Jon Jonson, 47 and homeless for the last year and a half, says he spends 
hours online at the downtown branch every day, both as therapy and, he 
acknowledges, as a drug.

"I'm always in chat rooms," he says. "I talk to people all over the world. I 
know more about Northern Ireland . . . Belgium, London and Liverpool. I'm 
hooked on the Internet. I couldn't live without it, I don't think."

While some homeless use the Internet to scout out services, Mr. Jonson says 
he does not go online to hunt for jobs or housing or opportunities that would 
help him get off the street.

"The kind of jobs you find on the Internet are not the kind most of us are 
qualified for," he says. "We're not exactly brain surgeons living in the 
shelters."

As for the future role of the Internet in eradicating poverty, expert 
opinions are mixed.

"Potentially, there is a role," says Dr. Paul Jargowsky, a professor at the 
University of Texas at Dallas and a leading scholar on poverty. If equipment 
and skills were provided to allow the poor to work from home, "you can 
imagine that workplaces could be structured in such a way that you could do 
typing at home and it goes right off to the company."

But that remains a distant vision, he says. "What I think the Internet and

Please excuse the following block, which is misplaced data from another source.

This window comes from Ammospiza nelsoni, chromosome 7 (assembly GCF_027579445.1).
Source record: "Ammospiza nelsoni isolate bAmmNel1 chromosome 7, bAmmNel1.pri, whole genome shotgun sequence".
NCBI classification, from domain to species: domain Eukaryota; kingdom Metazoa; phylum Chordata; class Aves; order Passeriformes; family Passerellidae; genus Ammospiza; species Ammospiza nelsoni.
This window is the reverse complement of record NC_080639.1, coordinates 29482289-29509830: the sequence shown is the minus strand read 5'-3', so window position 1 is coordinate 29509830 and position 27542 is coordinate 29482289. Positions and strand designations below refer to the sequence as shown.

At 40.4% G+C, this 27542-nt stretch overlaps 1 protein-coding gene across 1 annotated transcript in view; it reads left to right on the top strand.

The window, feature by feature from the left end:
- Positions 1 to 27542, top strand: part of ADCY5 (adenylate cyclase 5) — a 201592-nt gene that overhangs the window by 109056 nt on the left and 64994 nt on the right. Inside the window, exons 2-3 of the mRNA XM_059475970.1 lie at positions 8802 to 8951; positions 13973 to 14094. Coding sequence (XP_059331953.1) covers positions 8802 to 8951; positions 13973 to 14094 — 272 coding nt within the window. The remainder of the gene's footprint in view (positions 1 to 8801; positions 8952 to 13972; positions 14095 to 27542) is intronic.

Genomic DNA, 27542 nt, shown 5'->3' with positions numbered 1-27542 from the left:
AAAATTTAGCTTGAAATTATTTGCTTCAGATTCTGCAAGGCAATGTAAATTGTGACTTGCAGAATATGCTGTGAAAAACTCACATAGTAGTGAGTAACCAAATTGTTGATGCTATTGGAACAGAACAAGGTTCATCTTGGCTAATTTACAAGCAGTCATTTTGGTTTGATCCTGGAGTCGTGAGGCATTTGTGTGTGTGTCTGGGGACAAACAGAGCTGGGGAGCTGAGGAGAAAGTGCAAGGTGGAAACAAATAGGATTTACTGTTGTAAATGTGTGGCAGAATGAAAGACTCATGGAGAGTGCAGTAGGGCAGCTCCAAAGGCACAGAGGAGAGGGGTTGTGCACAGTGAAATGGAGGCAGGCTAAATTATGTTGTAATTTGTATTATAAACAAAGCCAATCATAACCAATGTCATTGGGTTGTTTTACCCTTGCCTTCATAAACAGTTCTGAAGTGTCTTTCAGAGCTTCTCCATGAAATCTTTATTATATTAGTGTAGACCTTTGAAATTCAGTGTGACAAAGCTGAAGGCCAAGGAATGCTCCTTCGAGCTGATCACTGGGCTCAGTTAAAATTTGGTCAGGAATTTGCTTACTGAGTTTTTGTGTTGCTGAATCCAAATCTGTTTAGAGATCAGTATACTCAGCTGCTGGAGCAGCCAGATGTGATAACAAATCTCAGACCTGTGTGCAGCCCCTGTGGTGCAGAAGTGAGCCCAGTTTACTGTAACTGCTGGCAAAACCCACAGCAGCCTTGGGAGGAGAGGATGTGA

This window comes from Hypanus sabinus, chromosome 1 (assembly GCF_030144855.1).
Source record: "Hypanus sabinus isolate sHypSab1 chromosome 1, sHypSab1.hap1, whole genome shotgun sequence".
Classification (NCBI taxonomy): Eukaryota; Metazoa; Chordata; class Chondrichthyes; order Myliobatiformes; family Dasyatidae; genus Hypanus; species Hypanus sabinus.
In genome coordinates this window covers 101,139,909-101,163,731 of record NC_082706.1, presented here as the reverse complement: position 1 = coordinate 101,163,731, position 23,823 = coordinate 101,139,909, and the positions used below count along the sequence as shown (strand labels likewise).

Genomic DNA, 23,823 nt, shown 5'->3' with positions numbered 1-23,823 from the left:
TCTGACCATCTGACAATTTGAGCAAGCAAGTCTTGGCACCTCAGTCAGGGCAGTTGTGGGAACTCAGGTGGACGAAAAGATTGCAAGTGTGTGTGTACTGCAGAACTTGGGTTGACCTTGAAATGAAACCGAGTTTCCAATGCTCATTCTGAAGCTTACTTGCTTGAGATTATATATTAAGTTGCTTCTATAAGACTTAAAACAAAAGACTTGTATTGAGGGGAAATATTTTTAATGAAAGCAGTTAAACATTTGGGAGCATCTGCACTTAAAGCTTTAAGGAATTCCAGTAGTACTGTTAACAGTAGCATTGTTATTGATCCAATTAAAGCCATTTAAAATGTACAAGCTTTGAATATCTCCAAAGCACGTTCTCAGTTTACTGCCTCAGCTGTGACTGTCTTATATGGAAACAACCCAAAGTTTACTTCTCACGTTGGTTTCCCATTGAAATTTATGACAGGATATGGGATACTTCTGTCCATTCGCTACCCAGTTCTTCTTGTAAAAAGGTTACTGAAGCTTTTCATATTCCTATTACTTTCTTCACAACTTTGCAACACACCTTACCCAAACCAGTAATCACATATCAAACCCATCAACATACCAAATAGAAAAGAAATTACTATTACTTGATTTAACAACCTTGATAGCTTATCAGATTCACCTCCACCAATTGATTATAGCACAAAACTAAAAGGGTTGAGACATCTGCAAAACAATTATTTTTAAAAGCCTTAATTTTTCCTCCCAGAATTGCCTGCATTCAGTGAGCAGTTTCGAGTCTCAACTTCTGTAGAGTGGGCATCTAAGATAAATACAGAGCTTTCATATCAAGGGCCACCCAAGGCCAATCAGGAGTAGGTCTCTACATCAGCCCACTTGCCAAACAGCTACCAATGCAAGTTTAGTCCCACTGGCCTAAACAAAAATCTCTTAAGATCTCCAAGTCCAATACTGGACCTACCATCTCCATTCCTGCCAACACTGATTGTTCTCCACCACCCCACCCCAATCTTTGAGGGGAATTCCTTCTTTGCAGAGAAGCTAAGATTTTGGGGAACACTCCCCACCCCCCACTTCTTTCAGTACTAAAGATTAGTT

related developments have done so far are contribute to the widening 
inequality because of the very different levels of technical sophistication 
that people have," he says.

Others are much more optimistic about high technology's role in fighting 
poverty.

Craig Smith, an expert on trends in U.S. philanthropy and director of the New 
York-based Conference Board's Digital Partnerships Program, says the age now 
dawning will no longer divide the world so sharply.

In the current age, human capital - people's skills and capacities - is what 
counts the most, and computers, whose costs are dropping, can help the 
undereducated acquire needed skills, he argues. Fed by the Internet's global 
flow of information, computers could be among the most powerful social 
equalizers of human history, he says.

He cites ideas for how technology can be tied to developing jobs in the inner 
city, integrating social services for welfare recipients, promoting small 
businesses among the poor and enhancing computer literacy among the 
"information have-nots."

"The digital revolution is really about eliminating poverty," he says.

[end forward]

Write On!
/ Anitra L. Freeman /
"Never doubt that a small group of imperfect people can improve the
world--indeed they are the only ones who ever have." Not Margaret Mead